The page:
Thursday, February 24, 2011

Is Your College Education Saving You Money?

Many Insurance Companies offer educational and occupational discounts. Some of these discounts were added after you purchased your insurance and do not "automatically" get applied. You need to contact your agent and ask if there are any discounts available to you. You should be connecting with your agent at least on an annual basis to review your insurance plan in any case.

Our educational discounts include: BS degree in Actuarial Science, Astronomy, Biochemistry, Biology, Chemistry, Computer Science, Ecology, Engineering, Genetics, Geology, Mathematics, Meteorology, Neuroscience, Physics, and Physiology.

Our occupational discounts include: Police, Firefighters, Real Estate Agents, Registered Nurses, Speech Audiologists and Pathologists, Veterinarians, CPA, Architects, Professional Pilots, Air Traffic Controllers, Dentists, Educators, Engineers, Lawyers, Judges, Librarians, Physical and Occupational Therapist, Pharmacist, Physician, Psychiatrist and Psychologist.

If you are not getting you 10 - 15% discount - give me a call.

Tuesday, February 22, 2011

How much Liability Insurance Should I Carry?

Personal Liability Insurance is very important - carry as much as you can afford. And surprisingly it is not the expensive portion of your insurance bill. Why carry so much? Say you own a home, your home is insured for it's rebuilding cost - say $500,000. As a rule of thumb, you should care the same or more personal liability coverage. Consider this... You have a fire in your home that spreads to the neighbors home... Your fire caused the damage to your neighbors - even if it is only smoke damage... you are liable for the damages. How is your $100,000 worth of liability insurance going to cover the damage to you neighbors? Here comes the law suit....

Auto Insurance is the same. Rule of thumb - always carry the highest liability coverage possible. If you are responsible for the accident. You are responsible for the damage to the other car or cars, any medical expenses for bodily injury, and (lest we forget) any lost wages due to injury or rehab time. This all adds up. Not enough insurance? Here comes the law suit....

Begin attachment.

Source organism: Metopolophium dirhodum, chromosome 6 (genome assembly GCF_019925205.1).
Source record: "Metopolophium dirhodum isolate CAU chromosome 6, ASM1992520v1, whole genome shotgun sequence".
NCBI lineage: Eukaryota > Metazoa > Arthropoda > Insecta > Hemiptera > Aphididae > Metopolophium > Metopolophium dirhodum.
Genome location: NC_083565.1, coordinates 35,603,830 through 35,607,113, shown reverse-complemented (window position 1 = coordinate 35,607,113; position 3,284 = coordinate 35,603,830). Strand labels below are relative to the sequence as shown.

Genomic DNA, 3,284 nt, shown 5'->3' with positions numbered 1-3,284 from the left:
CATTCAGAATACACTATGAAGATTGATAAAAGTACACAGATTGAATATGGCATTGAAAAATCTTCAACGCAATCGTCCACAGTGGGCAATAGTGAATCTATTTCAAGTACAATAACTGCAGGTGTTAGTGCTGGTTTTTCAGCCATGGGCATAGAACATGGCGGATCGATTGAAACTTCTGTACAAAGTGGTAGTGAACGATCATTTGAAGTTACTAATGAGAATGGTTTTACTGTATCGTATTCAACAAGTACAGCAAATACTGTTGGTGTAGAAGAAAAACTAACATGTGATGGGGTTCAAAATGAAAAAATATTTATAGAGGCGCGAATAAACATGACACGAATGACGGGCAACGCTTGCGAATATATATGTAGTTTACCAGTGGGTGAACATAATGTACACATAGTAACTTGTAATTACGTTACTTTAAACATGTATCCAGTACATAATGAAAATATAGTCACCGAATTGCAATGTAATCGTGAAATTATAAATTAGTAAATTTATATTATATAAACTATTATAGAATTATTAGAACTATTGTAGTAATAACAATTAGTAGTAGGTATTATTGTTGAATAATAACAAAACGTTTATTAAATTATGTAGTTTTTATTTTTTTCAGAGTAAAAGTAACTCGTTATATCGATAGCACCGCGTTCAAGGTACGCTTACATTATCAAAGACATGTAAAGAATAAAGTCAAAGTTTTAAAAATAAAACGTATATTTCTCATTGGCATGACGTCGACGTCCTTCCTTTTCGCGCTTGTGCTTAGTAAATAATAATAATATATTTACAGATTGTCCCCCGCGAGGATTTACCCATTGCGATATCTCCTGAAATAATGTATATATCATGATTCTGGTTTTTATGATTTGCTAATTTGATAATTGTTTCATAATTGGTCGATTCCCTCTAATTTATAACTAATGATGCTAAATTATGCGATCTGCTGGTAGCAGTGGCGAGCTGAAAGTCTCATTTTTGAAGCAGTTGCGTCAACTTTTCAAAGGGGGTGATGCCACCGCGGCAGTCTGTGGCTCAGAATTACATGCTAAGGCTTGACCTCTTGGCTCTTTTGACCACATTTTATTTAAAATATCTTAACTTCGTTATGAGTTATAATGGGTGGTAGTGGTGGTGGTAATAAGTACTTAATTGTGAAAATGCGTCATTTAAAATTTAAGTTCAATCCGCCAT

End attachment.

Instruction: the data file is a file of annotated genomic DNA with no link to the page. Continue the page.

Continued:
I know it can be expensive. I sell the stuff... but it would be more expensive if you were caught unprotected.

For a review of your insurance situation... Give me a call.. No Cost... No Obligation...

Wednesday, October 27, 2010

What happens when your agent retires?

In most cases, when your agent retires, your policy is transferred back to corporate for redistribution to a new agent. When this happens, you have no say in who gets your policy for service. However, don't give up your rights so easily... Depending on the company you are working with, you can request a transfer to another agent at any time. Simply write or email the agent you wish to take your account and he or she will lead you through the process.

With FARMERS, the new agent must "purchase the account" by paying your annual commission to the old agent. So they must agree to the transfer. But if you have met with them and are comfortable with them servicing your account this ought not be an issue.

You do have rights in all of this. You may also go through the company to request a specific agent to service your account, but this will vary from company to company.

Thursday, October 21, 2010


Unless you want to continue throwing your money away - you need to do any annual review of your insurance portfolio. Things change in your life, things change in the life of your insurance company.

Here is a secret your agent does not want you to know. The company you are currently insured with (if you have been with them any length of time) probably has a new program or new discounts that can save you money on your monthly or annual premium. But your agent also knows that if you have not used your insurance, you will probably be in the 90 percent that simply renews their policy without even looking at it. Plus, if he helps you lower your premium, he is lowering his commission.

You need to review your insurance, not only to save money, but more importantly to be sure that you have the proper coverage. Many of my clients have been surprised to discover that better and higher liability coverage does not cost that much more - pennies on the dollar.

The Insurance Industry - while bound by regulations set down by the State's Department of Insurance - remain one of the most competitive industries in business today. They want your business. And because of this simple fact: they are constantly coming up with creative promotions, advertising, and new policies - to get you signed. Are you getting everything you are entitled too?

I am amazed at some of the advertising. Things like "we offer Good Student Discounts" - I do not know of an insurance company that does not offer this discount. The only way to know the difference is to shop. And beware of FEES and clauses disclosed only in the small print.